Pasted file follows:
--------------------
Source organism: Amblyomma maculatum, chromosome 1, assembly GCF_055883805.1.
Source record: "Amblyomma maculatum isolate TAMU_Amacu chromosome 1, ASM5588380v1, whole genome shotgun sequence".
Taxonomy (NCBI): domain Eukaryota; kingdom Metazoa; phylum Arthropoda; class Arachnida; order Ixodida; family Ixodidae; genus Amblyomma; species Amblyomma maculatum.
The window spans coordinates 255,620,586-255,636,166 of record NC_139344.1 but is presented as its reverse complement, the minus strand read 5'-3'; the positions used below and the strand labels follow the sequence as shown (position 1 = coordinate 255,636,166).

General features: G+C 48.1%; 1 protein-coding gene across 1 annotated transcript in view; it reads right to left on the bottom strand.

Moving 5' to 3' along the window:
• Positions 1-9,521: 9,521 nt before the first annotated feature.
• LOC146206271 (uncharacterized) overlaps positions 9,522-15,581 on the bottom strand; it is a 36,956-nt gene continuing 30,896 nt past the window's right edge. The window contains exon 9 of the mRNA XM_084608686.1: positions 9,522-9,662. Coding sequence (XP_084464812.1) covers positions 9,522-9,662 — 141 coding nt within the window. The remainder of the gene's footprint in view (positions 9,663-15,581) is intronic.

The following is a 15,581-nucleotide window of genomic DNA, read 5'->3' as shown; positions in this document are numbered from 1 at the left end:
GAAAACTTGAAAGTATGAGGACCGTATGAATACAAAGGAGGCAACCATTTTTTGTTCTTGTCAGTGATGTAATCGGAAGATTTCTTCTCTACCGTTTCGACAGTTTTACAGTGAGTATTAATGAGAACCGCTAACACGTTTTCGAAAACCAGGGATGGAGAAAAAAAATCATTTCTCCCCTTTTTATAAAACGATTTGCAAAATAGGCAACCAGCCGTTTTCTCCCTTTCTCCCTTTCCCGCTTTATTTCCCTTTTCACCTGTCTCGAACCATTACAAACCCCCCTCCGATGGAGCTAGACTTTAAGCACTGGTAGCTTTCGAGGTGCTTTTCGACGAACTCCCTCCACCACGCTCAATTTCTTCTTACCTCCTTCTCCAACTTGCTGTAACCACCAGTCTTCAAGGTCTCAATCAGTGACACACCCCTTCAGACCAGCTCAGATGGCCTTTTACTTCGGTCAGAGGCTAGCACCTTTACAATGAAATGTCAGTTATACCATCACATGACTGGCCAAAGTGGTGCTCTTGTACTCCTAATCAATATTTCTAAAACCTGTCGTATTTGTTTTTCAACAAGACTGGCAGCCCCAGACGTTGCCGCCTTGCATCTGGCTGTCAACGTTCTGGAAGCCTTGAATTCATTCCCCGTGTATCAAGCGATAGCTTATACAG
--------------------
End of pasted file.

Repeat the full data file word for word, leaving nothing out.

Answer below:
Source organism: Amblyomma maculatum, chromosome 1, assembly GCF_055883805.1.
Source record: "Amblyomma maculatum isolate TAMU_Amacu chromosome 1, ASM5588380v1, whole genome shotgun sequence".
Taxonomy (NCBI): domain Eukaryota; kingdom Metazoa; phylum Arthropoda; class Arachnida; order Ixodida; family Ixodidae; genus Amblyomma; species Amblyomma maculatum.
The window spans coordinates 255,620,586-255,636,166 of record NC_139344.1 but is presented as its reverse complement, the minus strand read 5'-3'; the positions used below and the strand labels follow the sequence as shown (position 1 = coordinate 255,636,166).

General features: G+C 48.1%; 1 protein-coding gene across 1 annotated transcript in view; it reads right to left on the bottom strand.

Moving 5' to 3' along the window:
• Positions 1-9,521: 9,521 nt before the first annotated feature.
• LOC146206271 (uncharacterized) overlaps positions 9,522-15,581 on the bottom strand; it is a 36,956-nt gene continuing 30,896 nt past the window's right edge. The window contains exon 9 of the mRNA XM_084608686.1: positions 9,522-9,662. Coding sequence (XP_084464812.1) covers positions 9,522-9,662 — 141 coding nt within the window. The remainder of the gene's footprint in view (positions 9,663-15,581) is intronic.

The following is a 15,581-nucleotide window of genomic DNA, read 5'->3' as shown; positions in this document are numbered from 1 at the left end:
GAAAACTTGAAAGTATGAGGACCGTATGAATACAAAGGAGGCAACCATTTTTTGTTCTTGTCAGTGATGTAATCGGAAGATTTCTTCTCTACCGTTTCGACAGTTTTACAGTGAGTATTAATGAGAACCGCTAACACGTTTTCGAAAACCAGGGATGGAGAAAAAAAATCATTTCTCCCCTTTTTATAAAACGATTTGCAAAATAGGCAACCAGCCGTTTTCTCCCTTTCTCCCTTTCCCGCTTTATTTCCCTTTTCACCTGTCTCGAACCATTACAAACCCCCCTCCGATGGAGCTAGACTTTAAGCACTGGTAGCTTTCGAGGTGCTTTTCGACGAACTCCCTCCACCACGCTCAATTTCTTCTTACCTCCTTCTCCAACTTGCTGTAACCACCAGTCTTCAAGGTCTCAATCAGTGACACACCCCTTCAGACCAGCTCAGATGGCCTTTTACTTCGGTCAGAGGCTAGCACCTTTACAATGAAATGTCAGTTATACCATCACATGACTGGCCAAAGTGGTGCTCTTGTACTCCTAATCAATATTTCTAAAACCTGTCGTATTTGTTTTTCAACAAGACTGGCAGCCCCAGACGTTGCCGCCTTGCATCTGGCTGTCAACGTTCTGGAAGCCTTGAATTCATTCCCCGTGTATCAAGCGATAGCTTATACAG